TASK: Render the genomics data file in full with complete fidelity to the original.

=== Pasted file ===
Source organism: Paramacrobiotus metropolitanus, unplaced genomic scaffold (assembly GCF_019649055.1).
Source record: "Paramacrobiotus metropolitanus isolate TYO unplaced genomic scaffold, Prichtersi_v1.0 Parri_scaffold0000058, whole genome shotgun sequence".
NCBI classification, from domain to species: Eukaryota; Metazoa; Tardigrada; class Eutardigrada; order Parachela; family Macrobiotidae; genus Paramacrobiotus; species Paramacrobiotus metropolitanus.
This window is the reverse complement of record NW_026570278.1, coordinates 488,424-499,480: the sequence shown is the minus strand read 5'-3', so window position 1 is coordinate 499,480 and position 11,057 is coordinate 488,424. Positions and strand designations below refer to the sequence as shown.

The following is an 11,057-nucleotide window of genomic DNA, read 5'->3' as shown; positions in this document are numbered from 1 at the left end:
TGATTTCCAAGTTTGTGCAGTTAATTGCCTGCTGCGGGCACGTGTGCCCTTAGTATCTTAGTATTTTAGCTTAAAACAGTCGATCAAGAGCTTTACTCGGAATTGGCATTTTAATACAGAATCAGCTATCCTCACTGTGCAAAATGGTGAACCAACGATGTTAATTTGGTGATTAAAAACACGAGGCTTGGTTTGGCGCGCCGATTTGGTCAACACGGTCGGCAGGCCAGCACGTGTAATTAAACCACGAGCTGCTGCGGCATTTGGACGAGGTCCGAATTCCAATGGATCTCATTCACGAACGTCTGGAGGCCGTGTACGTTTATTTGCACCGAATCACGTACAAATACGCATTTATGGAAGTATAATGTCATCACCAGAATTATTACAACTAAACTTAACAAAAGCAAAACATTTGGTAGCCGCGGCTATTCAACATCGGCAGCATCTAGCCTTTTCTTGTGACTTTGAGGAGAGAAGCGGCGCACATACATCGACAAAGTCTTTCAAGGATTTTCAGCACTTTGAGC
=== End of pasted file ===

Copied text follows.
Source organism: Paramacrobiotus metropolitanus, unplaced genomic scaffold (assembly GCF_019649055.1).
Source record: "Paramacrobiotus metropolitanus isolate TYO unplaced genomic scaffold, Prichtersi_v1.0 Parri_scaffold0000058, whole genome shotgun sequence".
NCBI classification, from domain to species: Eukaryota; Metazoa; Tardigrada; class Eutardigrada; order Parachela; family Macrobiotidae; genus Paramacrobiotus; species Paramacrobiotus metropolitanus.
This window is the reverse complement of record NW_026570278.1, coordinates 488,424-499,480: the sequence shown is the minus strand read 5'-3', so window position 1 is coordinate 499,480 and position 11,057 is coordinate 488,424. Positions and strand designations below refer to the sequence as shown.

The following is an 11,057-nucleotide window of genomic DNA, read 5'->3' as shown; positions in this document are numbered from 1 at the left end:
TGATTTCCAAGTTTGTGCAGTTAATTGCCTGCTGCGGGCACGTGTGCCCTTAGTATCTTAGTATTTTAGCTTAAAACAGTCGATCAAGAGCTTTACTCGGAATTGGCATTTTAATACAGAATCAGCTATCCTCACTGTGCAAAATGGTGAACCAACGATGTTAATTTGGTGATTAAAAACACGAGGCTTGGTTTGGCGCGCCGATTTGGTCAACACGGTCGGCAGGCCAGCACGTGTAATTAAACCACGAGCTGCTGCGGCATTTGGACGAGGTCCGAATTCCAATGGATCTCATTCACGAACGTCTGGAGGCCGTGTACGTTTATTTGCACCGAATCACGTACAAATACGCATTTATGGAAGTATAATGTCATCACCAGAATTATTACAACTAAACTTAACAAAAGCAAAACATTTGGTAGCCGCGGCTATTCAACATCGGCAGCATCTAGCCTTTTCTTGTGACTTTGAGGAGAGAAGCGGCGCACATACATCGACAAAGTCTTTCAAGGATTTTCAGCACTTTGAGC